Academic journal article Global Virtue Ethics Review

Ethics in Transformation and the Difficulties in Moving from the Soviet Structure to Independent Republic: Lessons from Armenia

Academic journal article Global Virtue Ethics Review

Ethics in Transformation and the Difficulties in Moving from the Soviet Structure to Independent Republic: Lessons from Armenia

Article excerpt

Abstract

This article explores the difficulties surrounding the transformation from a Soviet Socialist Republic to the Republic of Armenia. Using a framework established by Charles Gilbert, it identifies legal, political, and economic forces that influence the administrative behavior of bureaucrats who function in budget offices. Horrendous economic conditions and the lack of a set of professional norms that promote rigorous use of data and condemn bribe taking contribute to placing public budgeting officials in vulnerable ethical settings.

Introduction

The Republic of Armenia lies in the Southern Caucasus between the Black and Caspian seas. It is landlocked and Georgia, Azerbaijan, Iran and Turkey surround it. Since declaring its independence in 1991 with the collapse of the Soviet Union, Armenia struggled with a devastated economic situation, a difficult war with neighboring Azerbaijan, a resultant economic and energy blockade imposed and enforced by both Azerbaijan and Turkey, and a difficult transformation from a state controlled economic system to a market-oriented one. It has lost most of its heavy industry, much of it defense related, and the collapse of the Russian Ruble in 1998 severely hurt the nation's economy. Given nearly a decade of effort in transformation of both political and economic systems, what are the implications and consequences for ethics in the public sector? What are the major factors influencing or inhibiting ethical behavior?

This article describes some of the elements of this transformation and the vulnerability of budgetary officials in difficulties with ethical situations. It also discusses is the administrative hangover from the Soviet system of administering programs and the consequences of that in managing a new state under new technological and procedural imperatives. The argument presented here is that there are difficulties that result from the confluence of structures, policies, and processes that inhibited the development of professionalism. This in turn contributes to the lack of responsible, ethical behavior among many government bureaucratic officials.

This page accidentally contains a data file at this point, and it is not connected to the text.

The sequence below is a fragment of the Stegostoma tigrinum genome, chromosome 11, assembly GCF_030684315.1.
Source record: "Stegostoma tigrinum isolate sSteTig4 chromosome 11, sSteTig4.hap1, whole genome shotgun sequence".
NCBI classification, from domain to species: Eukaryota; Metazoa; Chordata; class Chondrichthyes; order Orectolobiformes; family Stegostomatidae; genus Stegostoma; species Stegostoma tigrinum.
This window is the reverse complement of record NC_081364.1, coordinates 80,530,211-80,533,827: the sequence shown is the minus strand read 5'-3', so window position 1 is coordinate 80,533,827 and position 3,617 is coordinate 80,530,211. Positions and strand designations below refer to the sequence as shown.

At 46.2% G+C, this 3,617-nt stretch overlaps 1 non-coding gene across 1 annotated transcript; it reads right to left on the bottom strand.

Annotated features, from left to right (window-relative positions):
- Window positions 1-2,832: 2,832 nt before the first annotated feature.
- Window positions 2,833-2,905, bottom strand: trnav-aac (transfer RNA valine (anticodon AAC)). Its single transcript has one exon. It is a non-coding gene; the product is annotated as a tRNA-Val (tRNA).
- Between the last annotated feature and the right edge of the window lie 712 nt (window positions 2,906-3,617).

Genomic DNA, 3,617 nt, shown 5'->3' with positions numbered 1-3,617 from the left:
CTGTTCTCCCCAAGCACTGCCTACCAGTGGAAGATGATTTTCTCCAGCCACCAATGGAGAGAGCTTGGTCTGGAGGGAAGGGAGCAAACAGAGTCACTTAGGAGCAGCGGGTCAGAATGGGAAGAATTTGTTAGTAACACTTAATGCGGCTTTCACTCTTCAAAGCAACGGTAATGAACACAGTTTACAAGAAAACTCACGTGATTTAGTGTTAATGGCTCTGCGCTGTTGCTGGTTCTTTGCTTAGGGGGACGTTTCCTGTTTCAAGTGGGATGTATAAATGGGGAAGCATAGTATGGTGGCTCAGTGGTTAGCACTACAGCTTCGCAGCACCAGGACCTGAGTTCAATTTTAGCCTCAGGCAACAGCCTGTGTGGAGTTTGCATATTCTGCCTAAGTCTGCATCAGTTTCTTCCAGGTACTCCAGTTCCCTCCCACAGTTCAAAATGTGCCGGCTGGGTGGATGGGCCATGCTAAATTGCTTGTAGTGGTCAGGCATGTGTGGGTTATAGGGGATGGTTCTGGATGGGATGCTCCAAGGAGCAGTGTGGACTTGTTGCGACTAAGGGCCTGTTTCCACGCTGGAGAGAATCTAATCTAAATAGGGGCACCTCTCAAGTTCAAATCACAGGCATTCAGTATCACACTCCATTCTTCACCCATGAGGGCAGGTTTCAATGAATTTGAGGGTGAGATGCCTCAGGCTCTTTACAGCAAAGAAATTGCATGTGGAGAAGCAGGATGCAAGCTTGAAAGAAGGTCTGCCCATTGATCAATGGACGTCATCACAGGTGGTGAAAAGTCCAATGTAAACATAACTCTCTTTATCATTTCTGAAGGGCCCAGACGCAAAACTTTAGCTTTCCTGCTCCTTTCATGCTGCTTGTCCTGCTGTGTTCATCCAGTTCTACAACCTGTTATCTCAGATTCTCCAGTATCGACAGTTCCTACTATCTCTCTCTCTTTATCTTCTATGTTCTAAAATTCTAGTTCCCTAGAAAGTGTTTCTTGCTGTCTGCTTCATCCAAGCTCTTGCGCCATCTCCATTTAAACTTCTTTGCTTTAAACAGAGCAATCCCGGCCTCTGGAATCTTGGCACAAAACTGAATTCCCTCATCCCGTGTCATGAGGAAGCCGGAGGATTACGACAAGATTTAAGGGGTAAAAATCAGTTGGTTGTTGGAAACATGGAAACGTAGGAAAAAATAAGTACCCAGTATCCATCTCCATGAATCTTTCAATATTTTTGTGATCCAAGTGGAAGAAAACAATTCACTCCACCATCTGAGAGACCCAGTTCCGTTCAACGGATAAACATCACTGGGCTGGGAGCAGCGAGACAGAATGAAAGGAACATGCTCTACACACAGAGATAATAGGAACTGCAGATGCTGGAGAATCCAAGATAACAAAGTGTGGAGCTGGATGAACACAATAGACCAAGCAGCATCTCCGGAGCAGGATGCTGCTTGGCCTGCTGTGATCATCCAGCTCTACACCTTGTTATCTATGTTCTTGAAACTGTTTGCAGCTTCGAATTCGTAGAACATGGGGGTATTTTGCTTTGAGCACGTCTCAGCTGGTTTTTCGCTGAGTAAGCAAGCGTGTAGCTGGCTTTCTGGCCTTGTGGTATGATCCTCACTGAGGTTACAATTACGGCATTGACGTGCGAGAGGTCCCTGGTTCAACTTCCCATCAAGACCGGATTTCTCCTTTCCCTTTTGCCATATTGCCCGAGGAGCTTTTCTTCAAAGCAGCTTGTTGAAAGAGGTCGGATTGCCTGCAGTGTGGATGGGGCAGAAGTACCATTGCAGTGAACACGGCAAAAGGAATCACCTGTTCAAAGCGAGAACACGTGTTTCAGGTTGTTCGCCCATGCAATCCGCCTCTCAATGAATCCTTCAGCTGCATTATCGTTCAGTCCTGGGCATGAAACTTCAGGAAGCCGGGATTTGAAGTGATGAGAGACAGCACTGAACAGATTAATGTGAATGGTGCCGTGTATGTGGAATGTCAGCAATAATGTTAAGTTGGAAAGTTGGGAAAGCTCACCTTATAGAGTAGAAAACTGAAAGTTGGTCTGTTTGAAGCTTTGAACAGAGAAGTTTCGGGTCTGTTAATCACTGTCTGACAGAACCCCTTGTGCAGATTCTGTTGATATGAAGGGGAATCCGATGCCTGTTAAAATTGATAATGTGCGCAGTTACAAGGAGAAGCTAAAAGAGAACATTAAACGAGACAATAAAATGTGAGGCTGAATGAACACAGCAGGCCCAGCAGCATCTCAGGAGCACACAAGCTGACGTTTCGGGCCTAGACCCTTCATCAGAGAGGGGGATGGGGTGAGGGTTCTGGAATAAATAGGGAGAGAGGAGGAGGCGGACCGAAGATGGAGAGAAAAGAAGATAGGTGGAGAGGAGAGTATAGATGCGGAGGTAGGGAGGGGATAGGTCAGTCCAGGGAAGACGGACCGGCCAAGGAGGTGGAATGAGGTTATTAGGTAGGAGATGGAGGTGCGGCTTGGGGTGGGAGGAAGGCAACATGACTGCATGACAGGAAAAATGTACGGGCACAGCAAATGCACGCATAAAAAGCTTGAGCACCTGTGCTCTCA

Charles Gilbert's (Gilbert, 1959) classic piece on Administrative Responsibility provides a framework that allows one to think about multiple sources that help insure responsibility without assessing which mechanism might be better or more appropriate than another. After a tour through a dozen meanings for the term 'responsibility' Gilbert defines a two by two typology of sources for control of bureaucrats to insure responsible behavior. The first dimension of his table is the formal and informal axis. This explores whether the factors are written and institutionalized (formal) or whether they are more on the order of norms and standards that are implicitly adhered to (informal). The second axis is the internal and external one. This dimension explores whether the controls are from within the bureaucratic structure itself (internal) or are imposed from other governmental or political institutions (external). Brief illustrations might be formal rules or hierarchy (internal, formal), judicial or legislative oversight (external, formal), codes of ethics or professional norms (internal, informal), and "grass roots democracy" (external, informal).

Often students and scholars focus on one or the other of these, such as reliance on a code of ethics, or the necessity for strong government oversight. Written in the late 1950s and within an American context, the article presents several interesting factors to consider. The first is the use of a singular factor such as only codes of ethics or oversight sufficient in explaining or insuring responsible behavior. Is only one factor sufficient or are multiple factors at play? The second deals with the applicability of the model beyond the American case. How do the categories apply in a post-soviet context at the turn of a century? How does Gilbert hold up forty years and a continent away from his writing? …

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